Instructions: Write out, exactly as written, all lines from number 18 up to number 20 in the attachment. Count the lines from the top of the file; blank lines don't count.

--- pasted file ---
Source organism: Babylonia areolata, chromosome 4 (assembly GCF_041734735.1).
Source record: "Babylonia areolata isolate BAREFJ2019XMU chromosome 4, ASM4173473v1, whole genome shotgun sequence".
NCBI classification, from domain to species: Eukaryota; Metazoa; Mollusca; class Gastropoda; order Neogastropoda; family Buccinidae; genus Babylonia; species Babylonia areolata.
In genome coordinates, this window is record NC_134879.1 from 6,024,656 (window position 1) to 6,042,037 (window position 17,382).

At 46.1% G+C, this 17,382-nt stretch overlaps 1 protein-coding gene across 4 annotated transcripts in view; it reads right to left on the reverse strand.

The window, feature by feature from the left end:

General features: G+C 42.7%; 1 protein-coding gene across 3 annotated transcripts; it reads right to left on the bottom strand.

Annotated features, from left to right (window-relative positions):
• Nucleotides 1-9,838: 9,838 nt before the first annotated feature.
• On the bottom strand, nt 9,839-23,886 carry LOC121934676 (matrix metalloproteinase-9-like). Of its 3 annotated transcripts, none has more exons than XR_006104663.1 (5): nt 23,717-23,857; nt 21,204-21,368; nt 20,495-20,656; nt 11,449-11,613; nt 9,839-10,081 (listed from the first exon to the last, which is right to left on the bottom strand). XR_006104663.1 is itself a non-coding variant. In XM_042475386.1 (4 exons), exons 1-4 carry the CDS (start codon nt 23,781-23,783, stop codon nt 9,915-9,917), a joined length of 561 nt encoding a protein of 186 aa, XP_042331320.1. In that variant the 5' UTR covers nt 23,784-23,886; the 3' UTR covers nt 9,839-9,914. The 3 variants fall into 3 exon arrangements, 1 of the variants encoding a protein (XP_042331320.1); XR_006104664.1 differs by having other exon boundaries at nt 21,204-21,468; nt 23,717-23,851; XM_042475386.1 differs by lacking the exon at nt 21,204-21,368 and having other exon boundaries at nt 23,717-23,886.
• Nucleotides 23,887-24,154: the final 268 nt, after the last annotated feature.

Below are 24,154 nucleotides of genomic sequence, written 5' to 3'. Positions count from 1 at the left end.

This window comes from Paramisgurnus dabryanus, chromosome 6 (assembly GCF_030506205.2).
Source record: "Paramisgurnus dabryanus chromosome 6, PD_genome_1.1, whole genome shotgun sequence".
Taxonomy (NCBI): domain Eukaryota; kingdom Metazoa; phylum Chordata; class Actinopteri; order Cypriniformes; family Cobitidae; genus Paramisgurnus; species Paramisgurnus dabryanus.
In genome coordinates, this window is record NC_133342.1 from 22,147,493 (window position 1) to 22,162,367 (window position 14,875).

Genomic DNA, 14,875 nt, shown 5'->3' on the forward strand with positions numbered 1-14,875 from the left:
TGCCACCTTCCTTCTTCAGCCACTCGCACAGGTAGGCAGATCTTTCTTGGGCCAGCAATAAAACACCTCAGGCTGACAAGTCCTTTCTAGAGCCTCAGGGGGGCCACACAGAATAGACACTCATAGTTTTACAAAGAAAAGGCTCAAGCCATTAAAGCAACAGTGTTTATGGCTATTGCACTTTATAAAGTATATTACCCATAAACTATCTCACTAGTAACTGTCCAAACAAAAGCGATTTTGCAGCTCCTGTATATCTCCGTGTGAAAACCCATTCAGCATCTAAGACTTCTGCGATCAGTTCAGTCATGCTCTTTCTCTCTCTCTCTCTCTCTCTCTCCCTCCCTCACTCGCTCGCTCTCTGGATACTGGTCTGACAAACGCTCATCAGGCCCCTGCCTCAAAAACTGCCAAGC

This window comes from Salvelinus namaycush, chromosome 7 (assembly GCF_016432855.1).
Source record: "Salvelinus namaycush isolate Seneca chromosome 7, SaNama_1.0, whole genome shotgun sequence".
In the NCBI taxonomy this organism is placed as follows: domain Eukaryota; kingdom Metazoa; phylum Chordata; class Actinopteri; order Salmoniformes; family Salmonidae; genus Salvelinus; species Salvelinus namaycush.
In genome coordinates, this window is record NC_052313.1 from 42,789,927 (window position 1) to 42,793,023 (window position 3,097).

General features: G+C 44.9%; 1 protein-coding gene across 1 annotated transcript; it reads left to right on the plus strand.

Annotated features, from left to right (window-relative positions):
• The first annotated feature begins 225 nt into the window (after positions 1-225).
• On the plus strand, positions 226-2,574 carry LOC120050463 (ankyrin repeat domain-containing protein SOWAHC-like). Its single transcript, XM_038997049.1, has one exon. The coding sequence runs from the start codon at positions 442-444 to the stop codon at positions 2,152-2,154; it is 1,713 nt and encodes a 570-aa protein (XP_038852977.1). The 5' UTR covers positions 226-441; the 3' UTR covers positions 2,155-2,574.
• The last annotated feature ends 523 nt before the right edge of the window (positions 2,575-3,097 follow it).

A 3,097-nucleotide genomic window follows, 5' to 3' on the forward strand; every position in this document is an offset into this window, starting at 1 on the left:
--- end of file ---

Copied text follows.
TGCCACCTTCCTTCTTCAGCCACTCGCACAGGTAGGCAGATCTTTCTTGGGCCAGCAATAAAACACCTCAGGCTGACAAGTCCTTTCTAGAGCCTCAGGGGGGCCACACAGAATAGACACTCATAGTTTTACAAAGAAAAGGCTCAAGCCATTAAAGCAACAGTGTTTATGGCTATTGCACTTTATAAAGTATATTACCCATAAACTATCTCACTAGTAACTGTCCAAACAAAAGCGATTTTGCAGCTCCTGTATATCTCCGTGTGAAAACCCATTCAGCATCTAAGACTTCTGCGATCAGTTCAGTCATGCTCTTTCTCTCTCTCTCTCTCTCTCTCTCCCTCCCTCACTCGCTCGCTCTCTGGATACTGGTCTGACAAACGCTCATCAGGCCCCTGCCTCAAAAACTGCCAAGC

This window comes from Salvelinus namaycush, chromosome 7 (assembly GCF_016432855.1).
Source record: "Salvelinus namaycush isolate Seneca chromosome 7, SaNama_1.0, whole genome shotgun sequence".